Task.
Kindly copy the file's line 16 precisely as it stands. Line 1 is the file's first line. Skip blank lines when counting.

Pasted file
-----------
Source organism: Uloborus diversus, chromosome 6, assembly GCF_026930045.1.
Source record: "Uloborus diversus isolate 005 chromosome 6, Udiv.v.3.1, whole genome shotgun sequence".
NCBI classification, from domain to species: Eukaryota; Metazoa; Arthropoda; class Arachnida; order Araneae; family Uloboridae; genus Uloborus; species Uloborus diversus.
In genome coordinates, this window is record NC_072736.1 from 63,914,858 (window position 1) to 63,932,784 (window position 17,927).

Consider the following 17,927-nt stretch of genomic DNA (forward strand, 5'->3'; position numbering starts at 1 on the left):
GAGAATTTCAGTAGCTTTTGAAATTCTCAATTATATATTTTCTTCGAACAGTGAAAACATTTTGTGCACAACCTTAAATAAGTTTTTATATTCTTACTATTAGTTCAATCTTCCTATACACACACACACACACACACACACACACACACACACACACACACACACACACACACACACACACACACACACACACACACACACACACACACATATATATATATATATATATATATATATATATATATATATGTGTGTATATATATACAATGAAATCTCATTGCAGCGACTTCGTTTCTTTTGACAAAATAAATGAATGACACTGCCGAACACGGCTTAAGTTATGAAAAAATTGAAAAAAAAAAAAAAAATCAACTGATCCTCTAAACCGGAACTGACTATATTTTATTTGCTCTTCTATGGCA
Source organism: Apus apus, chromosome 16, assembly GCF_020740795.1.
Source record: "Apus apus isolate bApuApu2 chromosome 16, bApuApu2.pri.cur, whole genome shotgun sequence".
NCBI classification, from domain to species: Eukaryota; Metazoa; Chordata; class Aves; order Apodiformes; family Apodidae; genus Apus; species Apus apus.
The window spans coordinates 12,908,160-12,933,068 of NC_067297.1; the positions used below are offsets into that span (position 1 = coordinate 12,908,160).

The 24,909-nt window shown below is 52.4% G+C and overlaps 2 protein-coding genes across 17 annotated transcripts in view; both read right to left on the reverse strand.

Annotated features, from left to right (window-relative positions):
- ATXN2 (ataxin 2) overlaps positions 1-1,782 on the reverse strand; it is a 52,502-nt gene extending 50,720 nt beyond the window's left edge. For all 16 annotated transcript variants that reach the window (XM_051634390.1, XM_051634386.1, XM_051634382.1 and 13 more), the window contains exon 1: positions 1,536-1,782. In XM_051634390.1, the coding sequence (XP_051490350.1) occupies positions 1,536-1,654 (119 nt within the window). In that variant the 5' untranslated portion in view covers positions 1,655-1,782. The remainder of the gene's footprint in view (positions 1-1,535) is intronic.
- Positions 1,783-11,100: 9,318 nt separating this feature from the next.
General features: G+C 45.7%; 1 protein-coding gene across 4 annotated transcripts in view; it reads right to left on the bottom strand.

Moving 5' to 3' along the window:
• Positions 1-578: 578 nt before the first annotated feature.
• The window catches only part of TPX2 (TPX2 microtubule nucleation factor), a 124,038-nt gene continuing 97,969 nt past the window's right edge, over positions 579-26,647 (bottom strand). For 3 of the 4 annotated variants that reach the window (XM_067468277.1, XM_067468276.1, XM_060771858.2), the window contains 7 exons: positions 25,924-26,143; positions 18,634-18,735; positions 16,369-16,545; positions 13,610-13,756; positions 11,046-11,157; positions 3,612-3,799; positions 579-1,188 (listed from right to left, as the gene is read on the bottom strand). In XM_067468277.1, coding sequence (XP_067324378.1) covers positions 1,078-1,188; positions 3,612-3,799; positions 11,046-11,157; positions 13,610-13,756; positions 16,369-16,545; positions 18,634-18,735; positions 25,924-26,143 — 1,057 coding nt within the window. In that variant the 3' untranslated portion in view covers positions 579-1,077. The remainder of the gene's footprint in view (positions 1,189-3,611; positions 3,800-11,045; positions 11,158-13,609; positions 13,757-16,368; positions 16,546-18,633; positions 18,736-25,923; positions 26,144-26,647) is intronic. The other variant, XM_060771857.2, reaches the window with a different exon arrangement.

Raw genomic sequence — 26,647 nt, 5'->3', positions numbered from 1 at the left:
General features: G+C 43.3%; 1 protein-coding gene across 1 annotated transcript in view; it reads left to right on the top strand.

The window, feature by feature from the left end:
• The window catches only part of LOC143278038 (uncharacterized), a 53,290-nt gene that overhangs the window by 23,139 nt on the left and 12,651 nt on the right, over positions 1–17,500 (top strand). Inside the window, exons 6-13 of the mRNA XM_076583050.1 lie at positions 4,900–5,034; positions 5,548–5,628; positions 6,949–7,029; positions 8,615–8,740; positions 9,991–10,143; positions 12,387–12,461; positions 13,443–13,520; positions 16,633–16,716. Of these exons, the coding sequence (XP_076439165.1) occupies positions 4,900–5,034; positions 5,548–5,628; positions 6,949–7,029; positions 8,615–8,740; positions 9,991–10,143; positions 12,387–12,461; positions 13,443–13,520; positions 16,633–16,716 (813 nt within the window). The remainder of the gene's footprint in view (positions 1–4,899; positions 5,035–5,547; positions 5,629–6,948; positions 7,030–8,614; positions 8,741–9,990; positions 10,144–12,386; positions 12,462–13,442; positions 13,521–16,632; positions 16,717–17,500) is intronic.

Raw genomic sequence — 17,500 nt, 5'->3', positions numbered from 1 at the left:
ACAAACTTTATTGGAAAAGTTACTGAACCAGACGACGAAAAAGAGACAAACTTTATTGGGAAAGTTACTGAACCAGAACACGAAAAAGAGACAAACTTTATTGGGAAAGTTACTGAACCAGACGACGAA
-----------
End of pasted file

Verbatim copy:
Moving 5' to 3' along the window: